Most of the times the habit will not be stopped by a miracle, this will be the extra-ordinary... the ordinary way, the usual way, it will be healed by God, but using yourself, your determination and will power, and the good care and compassion of a doctor, a nurse, of relatives, friends, neighbors...
No one can overcome a habit who doesn't really want to do so. You must seriously want to change before you will be motivated to take the steps to freedom.
We may be limited, but He can and will do the IMPOSSIBLE, if we surrender our ALL to Him. Selling out to Jesus Christ, is the way !
God does not need our abilities or qualifications to do things, He needs our surrendered will. He is quite capable of working everything out in our lives, if we allow Him to. Thank you Jesus !
Run the "race", that you may win. 1 Cor. 9:24
With God All things are possible. Matt. 19:26
We are more than conquerors through Him, who loved us. Romans 8:37
I can do all things through Christ, who strengthens me. Phil.4: 13

The difference between the sin of smoking and a spirit of nicotine is sin can be confessed but a spirit compels a person to continue in the act and sometimes against his will.

A Slave of Nicotine Liberated Deliverance from Demons
Deliverance Center

2- The Medical Plan:
Following the advice of the U.S. Surgeon General Guidelines
Six Keys for Quitting:

Studies have shown that these six steps will help you quit and quit for good. You have the best chances of quitting if you use them together:

1- Get ready.
2- Get support.
3- Learn new skills and behaviors.
4- Get medication and use it correctly.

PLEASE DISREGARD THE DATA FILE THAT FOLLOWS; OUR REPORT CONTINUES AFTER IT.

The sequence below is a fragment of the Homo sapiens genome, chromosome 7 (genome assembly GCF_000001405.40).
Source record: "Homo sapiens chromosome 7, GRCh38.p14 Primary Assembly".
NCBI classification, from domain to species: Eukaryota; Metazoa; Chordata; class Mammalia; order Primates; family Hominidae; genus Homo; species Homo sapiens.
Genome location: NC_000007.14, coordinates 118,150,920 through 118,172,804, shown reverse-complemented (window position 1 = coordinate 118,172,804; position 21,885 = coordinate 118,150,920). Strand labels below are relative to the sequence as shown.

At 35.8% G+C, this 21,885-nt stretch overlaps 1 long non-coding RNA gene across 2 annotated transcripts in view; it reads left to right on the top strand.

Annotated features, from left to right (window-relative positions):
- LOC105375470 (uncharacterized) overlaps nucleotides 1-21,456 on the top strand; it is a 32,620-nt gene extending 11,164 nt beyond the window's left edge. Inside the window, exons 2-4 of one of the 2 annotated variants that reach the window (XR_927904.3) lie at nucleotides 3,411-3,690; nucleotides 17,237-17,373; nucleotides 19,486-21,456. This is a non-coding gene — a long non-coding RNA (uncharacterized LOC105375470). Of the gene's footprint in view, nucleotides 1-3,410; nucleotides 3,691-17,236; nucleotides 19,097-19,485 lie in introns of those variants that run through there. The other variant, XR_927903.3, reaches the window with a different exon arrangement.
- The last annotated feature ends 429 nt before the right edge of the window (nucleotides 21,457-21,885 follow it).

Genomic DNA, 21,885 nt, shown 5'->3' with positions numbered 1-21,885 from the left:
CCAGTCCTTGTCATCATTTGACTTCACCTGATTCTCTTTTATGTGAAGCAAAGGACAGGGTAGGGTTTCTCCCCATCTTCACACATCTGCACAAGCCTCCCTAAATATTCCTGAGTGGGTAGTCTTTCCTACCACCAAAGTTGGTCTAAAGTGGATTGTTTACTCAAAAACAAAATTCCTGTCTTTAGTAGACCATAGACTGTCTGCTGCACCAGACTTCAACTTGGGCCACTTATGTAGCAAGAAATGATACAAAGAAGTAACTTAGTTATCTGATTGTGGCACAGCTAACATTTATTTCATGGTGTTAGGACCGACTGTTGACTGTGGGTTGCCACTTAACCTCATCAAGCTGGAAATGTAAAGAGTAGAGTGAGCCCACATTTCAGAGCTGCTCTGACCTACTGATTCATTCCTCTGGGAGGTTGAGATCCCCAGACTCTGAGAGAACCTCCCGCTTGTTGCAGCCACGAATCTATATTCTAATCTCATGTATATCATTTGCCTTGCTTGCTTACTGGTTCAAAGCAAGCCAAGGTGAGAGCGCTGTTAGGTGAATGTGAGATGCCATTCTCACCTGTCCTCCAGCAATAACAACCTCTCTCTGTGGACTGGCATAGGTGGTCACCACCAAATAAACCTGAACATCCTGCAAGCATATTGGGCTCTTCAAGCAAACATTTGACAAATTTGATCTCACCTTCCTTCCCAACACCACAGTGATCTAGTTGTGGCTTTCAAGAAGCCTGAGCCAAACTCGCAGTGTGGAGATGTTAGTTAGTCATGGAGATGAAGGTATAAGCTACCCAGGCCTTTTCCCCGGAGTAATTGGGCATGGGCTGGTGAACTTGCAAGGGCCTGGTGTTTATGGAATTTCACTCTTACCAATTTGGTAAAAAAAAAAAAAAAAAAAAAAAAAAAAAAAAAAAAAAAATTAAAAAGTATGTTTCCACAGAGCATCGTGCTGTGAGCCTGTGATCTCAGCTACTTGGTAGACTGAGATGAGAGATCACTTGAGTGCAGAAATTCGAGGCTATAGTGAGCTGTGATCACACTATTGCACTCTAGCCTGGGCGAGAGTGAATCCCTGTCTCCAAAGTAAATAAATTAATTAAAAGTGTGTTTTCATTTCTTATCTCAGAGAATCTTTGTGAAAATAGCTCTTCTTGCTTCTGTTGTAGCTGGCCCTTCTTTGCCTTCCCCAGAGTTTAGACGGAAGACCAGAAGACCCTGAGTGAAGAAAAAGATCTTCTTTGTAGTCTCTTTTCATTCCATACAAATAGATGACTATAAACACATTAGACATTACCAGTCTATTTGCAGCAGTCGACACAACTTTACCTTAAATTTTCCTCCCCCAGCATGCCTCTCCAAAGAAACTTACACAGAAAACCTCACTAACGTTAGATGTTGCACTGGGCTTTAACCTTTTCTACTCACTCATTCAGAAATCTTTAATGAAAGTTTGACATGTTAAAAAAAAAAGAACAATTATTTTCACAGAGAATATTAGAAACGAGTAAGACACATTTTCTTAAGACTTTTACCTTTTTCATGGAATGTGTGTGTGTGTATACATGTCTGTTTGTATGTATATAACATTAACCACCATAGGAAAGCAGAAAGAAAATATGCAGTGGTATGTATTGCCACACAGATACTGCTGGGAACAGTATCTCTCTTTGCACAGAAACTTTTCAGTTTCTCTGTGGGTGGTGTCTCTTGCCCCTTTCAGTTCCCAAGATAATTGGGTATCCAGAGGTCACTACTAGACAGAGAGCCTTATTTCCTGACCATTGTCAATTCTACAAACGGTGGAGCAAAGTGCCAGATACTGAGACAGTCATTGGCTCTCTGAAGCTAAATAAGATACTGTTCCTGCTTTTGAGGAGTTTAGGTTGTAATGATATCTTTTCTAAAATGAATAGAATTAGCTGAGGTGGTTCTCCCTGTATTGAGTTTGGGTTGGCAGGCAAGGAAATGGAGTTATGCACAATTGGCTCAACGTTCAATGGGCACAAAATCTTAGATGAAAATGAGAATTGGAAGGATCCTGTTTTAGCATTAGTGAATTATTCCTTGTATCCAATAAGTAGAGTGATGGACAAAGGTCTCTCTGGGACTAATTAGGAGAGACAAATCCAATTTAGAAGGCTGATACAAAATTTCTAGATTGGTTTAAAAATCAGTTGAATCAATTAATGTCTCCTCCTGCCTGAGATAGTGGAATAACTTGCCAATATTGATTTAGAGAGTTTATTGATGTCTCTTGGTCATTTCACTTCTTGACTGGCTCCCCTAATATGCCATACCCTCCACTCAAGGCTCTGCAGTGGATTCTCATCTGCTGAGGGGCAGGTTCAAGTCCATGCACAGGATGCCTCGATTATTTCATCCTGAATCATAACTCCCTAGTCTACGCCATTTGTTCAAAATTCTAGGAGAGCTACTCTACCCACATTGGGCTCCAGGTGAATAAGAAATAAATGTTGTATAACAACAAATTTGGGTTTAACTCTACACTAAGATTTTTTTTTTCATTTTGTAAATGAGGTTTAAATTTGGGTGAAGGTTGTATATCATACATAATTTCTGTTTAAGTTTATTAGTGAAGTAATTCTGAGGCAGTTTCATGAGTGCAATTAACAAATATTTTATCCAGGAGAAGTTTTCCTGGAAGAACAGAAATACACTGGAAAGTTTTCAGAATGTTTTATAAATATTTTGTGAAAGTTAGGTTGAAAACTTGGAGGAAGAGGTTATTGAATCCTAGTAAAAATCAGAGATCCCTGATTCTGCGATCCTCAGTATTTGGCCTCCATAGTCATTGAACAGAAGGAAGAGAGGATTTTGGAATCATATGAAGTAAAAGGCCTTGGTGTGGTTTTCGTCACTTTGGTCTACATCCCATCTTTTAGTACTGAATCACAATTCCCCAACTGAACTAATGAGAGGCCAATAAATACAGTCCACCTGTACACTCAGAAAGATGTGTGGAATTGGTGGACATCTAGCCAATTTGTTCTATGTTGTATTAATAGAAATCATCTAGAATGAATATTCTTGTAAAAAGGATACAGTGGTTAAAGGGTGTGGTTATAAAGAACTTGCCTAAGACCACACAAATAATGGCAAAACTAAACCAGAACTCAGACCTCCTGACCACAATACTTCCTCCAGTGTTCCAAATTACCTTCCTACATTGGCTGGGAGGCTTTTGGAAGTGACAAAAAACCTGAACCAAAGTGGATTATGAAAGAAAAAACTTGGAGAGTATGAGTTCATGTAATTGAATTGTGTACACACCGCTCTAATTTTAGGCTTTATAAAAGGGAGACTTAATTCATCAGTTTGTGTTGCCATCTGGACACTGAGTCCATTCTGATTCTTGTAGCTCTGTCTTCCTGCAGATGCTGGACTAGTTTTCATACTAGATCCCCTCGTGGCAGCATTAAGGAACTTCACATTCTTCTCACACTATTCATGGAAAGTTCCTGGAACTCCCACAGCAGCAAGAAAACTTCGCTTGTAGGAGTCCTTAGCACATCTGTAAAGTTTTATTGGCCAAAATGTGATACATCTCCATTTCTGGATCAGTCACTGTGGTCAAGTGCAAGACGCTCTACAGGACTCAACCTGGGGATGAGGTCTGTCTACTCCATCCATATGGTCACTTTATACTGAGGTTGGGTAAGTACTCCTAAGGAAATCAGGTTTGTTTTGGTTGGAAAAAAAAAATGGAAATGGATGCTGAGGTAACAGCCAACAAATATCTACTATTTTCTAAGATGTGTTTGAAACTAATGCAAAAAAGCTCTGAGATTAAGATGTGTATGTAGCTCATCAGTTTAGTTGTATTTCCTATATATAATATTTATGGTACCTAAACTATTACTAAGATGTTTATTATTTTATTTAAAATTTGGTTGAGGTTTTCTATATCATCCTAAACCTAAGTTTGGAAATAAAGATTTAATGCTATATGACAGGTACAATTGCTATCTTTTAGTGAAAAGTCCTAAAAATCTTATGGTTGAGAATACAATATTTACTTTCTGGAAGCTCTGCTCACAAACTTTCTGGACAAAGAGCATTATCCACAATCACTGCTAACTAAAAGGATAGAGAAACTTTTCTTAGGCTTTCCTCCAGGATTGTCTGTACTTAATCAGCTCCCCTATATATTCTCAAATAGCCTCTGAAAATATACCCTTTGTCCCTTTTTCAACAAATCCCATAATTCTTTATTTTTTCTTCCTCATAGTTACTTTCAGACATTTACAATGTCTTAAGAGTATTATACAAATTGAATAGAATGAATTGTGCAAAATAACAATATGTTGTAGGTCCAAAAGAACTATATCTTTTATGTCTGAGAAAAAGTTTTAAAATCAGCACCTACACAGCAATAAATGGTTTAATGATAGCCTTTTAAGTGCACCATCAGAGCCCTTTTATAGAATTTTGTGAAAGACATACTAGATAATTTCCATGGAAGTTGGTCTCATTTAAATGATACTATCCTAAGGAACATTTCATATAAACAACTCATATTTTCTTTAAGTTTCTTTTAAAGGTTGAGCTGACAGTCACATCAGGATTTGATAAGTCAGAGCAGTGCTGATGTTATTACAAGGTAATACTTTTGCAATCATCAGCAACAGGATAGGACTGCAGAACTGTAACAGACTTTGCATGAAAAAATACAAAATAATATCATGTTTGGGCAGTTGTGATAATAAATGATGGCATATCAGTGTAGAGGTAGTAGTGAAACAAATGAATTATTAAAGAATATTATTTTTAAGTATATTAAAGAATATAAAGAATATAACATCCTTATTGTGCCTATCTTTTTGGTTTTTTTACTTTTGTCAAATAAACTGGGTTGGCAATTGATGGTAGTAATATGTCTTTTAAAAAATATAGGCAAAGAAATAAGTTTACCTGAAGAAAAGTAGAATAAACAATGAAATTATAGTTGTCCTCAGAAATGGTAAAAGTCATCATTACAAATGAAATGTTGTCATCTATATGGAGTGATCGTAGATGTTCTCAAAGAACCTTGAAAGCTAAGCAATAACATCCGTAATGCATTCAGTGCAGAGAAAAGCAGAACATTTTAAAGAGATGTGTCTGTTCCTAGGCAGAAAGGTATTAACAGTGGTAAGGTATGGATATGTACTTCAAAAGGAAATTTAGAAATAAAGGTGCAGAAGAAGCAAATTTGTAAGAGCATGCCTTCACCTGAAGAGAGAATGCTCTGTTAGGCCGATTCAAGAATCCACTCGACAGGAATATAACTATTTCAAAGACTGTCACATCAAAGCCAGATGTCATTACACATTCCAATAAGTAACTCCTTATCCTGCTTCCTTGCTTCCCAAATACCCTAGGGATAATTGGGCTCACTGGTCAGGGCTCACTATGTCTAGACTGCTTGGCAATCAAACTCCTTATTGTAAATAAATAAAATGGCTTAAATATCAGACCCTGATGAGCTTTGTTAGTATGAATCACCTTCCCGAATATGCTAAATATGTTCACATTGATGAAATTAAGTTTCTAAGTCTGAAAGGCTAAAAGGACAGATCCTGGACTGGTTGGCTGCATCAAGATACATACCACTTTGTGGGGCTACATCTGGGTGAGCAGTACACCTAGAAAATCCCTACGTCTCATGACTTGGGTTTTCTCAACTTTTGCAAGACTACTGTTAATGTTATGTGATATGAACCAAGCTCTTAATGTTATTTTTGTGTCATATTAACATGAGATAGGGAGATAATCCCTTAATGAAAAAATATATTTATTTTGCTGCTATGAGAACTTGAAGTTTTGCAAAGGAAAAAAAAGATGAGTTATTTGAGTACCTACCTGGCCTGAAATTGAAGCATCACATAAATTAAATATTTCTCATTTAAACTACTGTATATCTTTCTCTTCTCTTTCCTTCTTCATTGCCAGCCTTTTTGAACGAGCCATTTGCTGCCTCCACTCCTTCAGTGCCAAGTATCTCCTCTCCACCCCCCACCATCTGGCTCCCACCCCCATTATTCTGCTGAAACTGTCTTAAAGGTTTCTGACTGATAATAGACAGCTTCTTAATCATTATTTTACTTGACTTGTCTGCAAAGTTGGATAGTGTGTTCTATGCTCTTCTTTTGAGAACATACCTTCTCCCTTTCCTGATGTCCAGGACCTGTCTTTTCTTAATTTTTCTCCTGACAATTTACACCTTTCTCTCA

5- Be prepared for relapse or difficult situations.
6- Save $5-10 every day you don't smoke... in one year you will save enough to have a good trip!.
1. Get Ready:

- Set a quit date... Once you quit, don't smoke?NOT EVEN A PUFF!
- Change your environment.
1 -Get rid of ALL cigarettes and ashtrays in your home, car, and place of work.
2- Don't let people smoke in your home.

Cigarette smoking has profound implications for your health. Over the years your body has learned not only to tolerate the chemicals in cigarette smoke but also to depend upon some of them.
Quitting smoking is a big change in your life. Don't downplay it.
Review your past attempts to quit. Think about what worked and what did not.
2. Get Support and Encouragement:

Studies have shown that you have a better chance of being successful if you have help. You can get support in many ways:
- Tell your family, friends, and coworkers that you are going to quit and want their support. Ask them not to smoke around you or leave cigarettes out.
- Talk to your health care provider (for example, doctor, dentist, nurse, pharmacist, psychologist, or smoking counselor).
- Get individual, group, or telephone counseling. The more counseling you have, the better your chances are of quitting. Programs are given at local hospitals and health centers. Call your local health department for information about programs in your area.
3. Learn New Skills and Behaviors:

- Try to distract yourself from urges to smoke. Talk to someone, go for a walk, or get busy with a task.
- When you first try to quit, change your routine. Use a different route to work. Drink tea instead of coffee. Eat breakfast in a different place.
- Do something to reduce your stress. Take a hot bath, exercise, or read a book.
- Plan something enjoyable to do every day.
- Drink a lot of water and other fluids... no alcohol!.
4. Get Medication and Use It Correctly:

Medications can help you stop smoking and lessen the urge to smoke.

* The U.S. Food and Drug Administration (FDA) has approved five medications to help you quit smoking:
1- Bupropion SR, tablets?Available by prescription.
2- Nicotine gum?Available over-the-counter.
3- Nicotine inhaler?Available by prescription.
4- Nicotine nasal spray?Available by prescription.
5- Nicotine patch?Available by prescription and over-the-counter.

Nicotine Replacement Therapy